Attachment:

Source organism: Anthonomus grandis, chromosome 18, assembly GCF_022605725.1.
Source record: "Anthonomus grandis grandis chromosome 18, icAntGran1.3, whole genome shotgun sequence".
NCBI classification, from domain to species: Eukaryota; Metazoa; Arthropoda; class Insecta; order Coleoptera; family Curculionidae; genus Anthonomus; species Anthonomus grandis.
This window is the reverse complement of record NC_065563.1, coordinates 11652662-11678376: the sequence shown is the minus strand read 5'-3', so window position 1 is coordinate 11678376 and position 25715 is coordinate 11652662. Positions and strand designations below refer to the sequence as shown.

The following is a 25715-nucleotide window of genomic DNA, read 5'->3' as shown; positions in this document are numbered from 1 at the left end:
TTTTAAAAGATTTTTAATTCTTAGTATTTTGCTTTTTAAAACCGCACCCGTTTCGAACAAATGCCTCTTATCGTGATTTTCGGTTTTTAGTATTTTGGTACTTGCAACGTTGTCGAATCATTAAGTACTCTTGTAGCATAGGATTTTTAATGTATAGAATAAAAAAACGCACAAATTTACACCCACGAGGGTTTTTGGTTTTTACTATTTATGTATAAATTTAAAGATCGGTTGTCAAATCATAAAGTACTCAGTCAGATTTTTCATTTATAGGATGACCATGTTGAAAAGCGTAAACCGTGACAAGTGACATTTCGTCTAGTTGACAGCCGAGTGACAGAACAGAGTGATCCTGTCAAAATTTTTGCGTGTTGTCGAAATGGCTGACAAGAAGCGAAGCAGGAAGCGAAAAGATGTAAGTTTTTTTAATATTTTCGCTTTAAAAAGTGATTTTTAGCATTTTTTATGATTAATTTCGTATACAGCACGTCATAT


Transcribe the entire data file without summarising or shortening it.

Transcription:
Source organism: Anthonomus grandis, chromosome 18, assembly GCF_022605725.1.
Source record: "Anthonomus grandis grandis chromosome 18, icAntGran1.3, whole genome shotgun sequence".
NCBI classification, from domain to species: Eukaryota; Metazoa; Arthropoda; class Insecta; order Coleoptera; family Curculionidae; genus Anthonomus; species Anthonomus grandis.
This window is the reverse complement of record NC_065563.1, coordinates 11652662-11678376: the sequence shown is the minus strand read 5'-3', so window position 1 is coordinate 11678376 and position 25715 is coordinate 11652662. Positions and strand designations below refer to the sequence as shown.

The following is a 25715-nucleotide window of genomic DNA, read 5'->3' as shown; positions in this document are numbered from 1 at the left end:
TTTTAAAAGATTTTTAATTCTTAGTATTTTGCTTTTTAAAACCGCACCCGTTTCGAACAAATGCCTCTTATCGTGATTTTCGGTTTTTAGTATTTTGGTACTTGCAACGTTGTCGAATCATTAAGTACTCTTGTAGCATAGGATTTTTAATGTATAGAATAAAAAAACGCACAAATTTACACCCACGAGGGTTTTTGGTTTTTACTATTTATGTATAAATTTAAAGATCGGTTGTCAAATCATAAAGTACTCAGTCAGATTTTTCATTTATAGGATGACCATGTTGAAAAGCGTAAACCGTGACAAGTGACATTTCGTCTAGTTGACAGCCGAGTGACAGAACAGAGTGATCCTGTCAAAATTTTTGCGTGTTGTCGAAATGGCTGACAAGAAGCGAAGCAGGAAGCGAAAAGATGTAAGTTTTTTTAATATTTTCGCTTTAAAAAGTGATTTTTAGCATTTTTTATGATTAATTTCGTATACAGCACGTCATAT